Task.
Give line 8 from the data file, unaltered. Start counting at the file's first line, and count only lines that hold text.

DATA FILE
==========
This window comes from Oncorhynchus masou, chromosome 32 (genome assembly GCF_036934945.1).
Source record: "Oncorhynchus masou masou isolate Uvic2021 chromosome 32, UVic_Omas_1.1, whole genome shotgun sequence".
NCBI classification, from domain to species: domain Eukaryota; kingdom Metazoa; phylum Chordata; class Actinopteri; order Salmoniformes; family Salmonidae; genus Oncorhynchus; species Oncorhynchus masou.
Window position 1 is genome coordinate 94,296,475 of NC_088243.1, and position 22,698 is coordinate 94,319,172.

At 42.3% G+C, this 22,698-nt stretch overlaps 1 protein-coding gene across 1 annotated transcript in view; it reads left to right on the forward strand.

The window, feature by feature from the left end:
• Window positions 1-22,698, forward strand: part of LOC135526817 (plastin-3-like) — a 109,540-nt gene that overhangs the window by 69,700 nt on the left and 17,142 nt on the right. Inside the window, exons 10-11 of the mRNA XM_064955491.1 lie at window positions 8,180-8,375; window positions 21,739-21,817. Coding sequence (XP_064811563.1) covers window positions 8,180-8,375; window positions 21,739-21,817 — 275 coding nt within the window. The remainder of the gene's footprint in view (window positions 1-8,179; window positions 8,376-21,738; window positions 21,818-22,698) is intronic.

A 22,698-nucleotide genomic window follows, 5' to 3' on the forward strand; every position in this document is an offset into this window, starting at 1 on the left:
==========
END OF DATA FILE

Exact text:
A 22,698-nucleotide genomic window follows, 5' to 3' on the forward strand; every position in this document is an offset into this window, starting at 1 on the left: